by Kenneth Rudich
Have you ever heard the Sesame Street song with the lyrics that say:
One of these things is not like the others.
One of these things just doesn’t belong.
Can you tell which thing is not like the others?
If your eye is drawn to the center picture as being unlike the others, then you’ll probably appreciate the rationale for campaigning against the idea of advertising a sale on Veterans Day or Memorial Day.
Make no mistake about it: seeking to capitalize on the service and sacrifice of our military personnel in this manner is like trying to fit a square peg into a round hole. These two ideas don’t belong together. They never have and never will. In fact, the spirit, character and intent of each are a world apart from one another.
Let’s compare them.
Where one depends on heroic selflessness, the other is built on pure self-interest.
Where one counts on the individual to serve the good of the whole, the other uses the whole to extract an individual good.
Where one is strictly not-for-profit, the other is emphatically profit-driven.
The differences hardly end there, but you get the point: they are nowhere near alike. Which is not to say one is good and the other is bad, only that they each represent fundamentally different aspects of our nation’s tapestry. And to the extent that they do, there’s a responsibility for keeping the square peg in the square hole, and the round peg in the round one.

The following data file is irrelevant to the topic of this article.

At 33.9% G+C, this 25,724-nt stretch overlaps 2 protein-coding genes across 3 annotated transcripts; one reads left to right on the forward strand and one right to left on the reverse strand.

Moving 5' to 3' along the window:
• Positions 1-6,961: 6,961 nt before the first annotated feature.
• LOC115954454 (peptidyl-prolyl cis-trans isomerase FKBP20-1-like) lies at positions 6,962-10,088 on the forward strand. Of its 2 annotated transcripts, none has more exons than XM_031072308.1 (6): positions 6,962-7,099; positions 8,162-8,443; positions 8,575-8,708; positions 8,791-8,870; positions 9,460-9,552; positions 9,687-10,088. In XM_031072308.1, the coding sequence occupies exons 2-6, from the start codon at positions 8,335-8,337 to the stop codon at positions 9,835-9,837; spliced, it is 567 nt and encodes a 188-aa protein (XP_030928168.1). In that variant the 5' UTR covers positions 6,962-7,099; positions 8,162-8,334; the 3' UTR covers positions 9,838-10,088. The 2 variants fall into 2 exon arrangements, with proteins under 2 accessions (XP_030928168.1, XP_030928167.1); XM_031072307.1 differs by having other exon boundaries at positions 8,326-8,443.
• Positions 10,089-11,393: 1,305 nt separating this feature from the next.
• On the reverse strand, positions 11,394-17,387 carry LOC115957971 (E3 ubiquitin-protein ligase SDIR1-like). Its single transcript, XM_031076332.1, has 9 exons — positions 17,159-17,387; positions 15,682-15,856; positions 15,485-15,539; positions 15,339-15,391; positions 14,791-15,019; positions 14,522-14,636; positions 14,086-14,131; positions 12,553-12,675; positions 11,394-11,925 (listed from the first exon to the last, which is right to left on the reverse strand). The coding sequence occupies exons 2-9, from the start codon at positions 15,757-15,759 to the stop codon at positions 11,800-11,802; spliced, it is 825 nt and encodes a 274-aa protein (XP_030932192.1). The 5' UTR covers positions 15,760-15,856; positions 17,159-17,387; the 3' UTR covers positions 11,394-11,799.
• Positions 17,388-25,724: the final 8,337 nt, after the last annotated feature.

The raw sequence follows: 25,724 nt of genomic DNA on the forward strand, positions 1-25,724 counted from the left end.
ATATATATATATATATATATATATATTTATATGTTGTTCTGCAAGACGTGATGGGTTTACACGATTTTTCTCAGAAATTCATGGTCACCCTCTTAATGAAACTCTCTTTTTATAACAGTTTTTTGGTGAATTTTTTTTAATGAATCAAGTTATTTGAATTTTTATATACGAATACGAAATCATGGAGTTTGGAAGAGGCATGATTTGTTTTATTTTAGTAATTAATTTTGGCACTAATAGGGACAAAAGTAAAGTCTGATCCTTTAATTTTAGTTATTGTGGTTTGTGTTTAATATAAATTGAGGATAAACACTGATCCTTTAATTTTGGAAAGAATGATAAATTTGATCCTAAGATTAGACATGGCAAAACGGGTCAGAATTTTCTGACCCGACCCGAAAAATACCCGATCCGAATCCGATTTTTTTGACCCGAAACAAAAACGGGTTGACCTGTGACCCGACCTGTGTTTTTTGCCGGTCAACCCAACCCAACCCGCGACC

The folly of getting this mixed up on Memorial Day or Veterans Day is counterproductive to preserving the larger cultural goal these two days are meant to serve. Advertising a sale in their namesake is the social equivalent of someone talking loudly and incessantly during a moment of silence.
(In the scientific community, this sort of goal or mindset falls under the umbrella concept known as sustainability. According to the Wikipedia, “Sustainability is the endurance of systems and processes. It includes the four interconnected domains: ecology, economics, politics and culture.” Here’s a related report –Reframing Social Sustainability Reporting: Towards an Engaged Approach)
When all is said and done, it does a disservice to our Veterans, our Fallen, their spouses, their children, their families and their friends.
But the scope and scale of its influence doesn’t end there. Except for the relative few who stand to gain a short-term financial benefit, it’s antagonistic toward anyone else who appreciates the sacrifice these folks have made for the good of the whole — which is to say, for our nation and the cultural values that come with.
It’s time to call for an end to the practice of using these two days as a marketing vehicle – specifically, for hustling money with advertised sales that only pretend to honorably and earnestly observe what these two days are all about.
You can help support this cause by using your Internet websites and social media platforms as a means for spreading it and growing it at the grassroots level.
Think of it as crowd-sourcing for the sake of the common good over the financial enrichment of a relative few. You can download our free package of digital graphics from the link below; or if you prefer, create your own supportive media.
Either way, “support” is the operative word. Never lose sight of what our veterans have done, and always remember our fallen. As they can attest, there’s no such thing as the price of freedom getting reduced during a sale.
Act now! It’s never too early or too late to fully reclaim what rightfully belongs to them…and to us…as a nation.
For more information, and free access to our digital graphics in support of this cause, visit: